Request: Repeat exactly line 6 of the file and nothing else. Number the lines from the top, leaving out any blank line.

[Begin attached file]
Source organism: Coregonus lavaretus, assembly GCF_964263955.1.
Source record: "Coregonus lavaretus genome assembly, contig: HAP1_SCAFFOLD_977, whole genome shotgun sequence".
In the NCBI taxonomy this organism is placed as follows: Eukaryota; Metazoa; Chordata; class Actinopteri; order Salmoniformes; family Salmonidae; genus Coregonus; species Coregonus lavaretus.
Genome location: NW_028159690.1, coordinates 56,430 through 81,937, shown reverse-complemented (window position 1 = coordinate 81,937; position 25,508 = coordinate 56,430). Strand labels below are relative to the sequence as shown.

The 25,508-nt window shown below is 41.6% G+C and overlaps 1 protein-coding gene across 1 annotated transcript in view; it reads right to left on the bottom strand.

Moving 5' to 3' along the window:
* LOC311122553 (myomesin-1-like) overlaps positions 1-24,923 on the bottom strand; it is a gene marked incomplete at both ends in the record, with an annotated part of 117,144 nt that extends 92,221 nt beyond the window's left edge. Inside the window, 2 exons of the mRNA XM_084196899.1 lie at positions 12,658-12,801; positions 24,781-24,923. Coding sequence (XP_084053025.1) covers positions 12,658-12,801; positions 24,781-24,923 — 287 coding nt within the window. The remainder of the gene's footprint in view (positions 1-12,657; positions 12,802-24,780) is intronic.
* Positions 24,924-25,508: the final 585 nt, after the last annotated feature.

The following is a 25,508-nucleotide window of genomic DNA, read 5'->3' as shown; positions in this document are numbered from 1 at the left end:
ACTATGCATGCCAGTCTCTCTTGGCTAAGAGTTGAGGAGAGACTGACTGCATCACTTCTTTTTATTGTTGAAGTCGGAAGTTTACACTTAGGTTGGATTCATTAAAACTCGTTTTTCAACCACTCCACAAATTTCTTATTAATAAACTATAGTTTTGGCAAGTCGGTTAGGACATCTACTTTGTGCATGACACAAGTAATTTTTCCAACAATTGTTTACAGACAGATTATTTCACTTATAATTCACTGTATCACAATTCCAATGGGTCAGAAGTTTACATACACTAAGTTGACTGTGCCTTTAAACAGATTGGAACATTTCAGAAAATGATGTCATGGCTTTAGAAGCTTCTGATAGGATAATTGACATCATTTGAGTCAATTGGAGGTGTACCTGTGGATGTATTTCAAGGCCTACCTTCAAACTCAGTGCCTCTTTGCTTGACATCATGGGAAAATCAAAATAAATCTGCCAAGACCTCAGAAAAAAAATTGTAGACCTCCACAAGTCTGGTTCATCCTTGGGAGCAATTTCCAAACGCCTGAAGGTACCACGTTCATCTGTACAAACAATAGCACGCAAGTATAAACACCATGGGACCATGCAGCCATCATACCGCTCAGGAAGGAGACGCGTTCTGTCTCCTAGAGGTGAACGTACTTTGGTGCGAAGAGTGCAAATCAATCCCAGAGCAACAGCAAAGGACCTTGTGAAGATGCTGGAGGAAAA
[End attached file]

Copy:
Moving 5' to 3' along the window: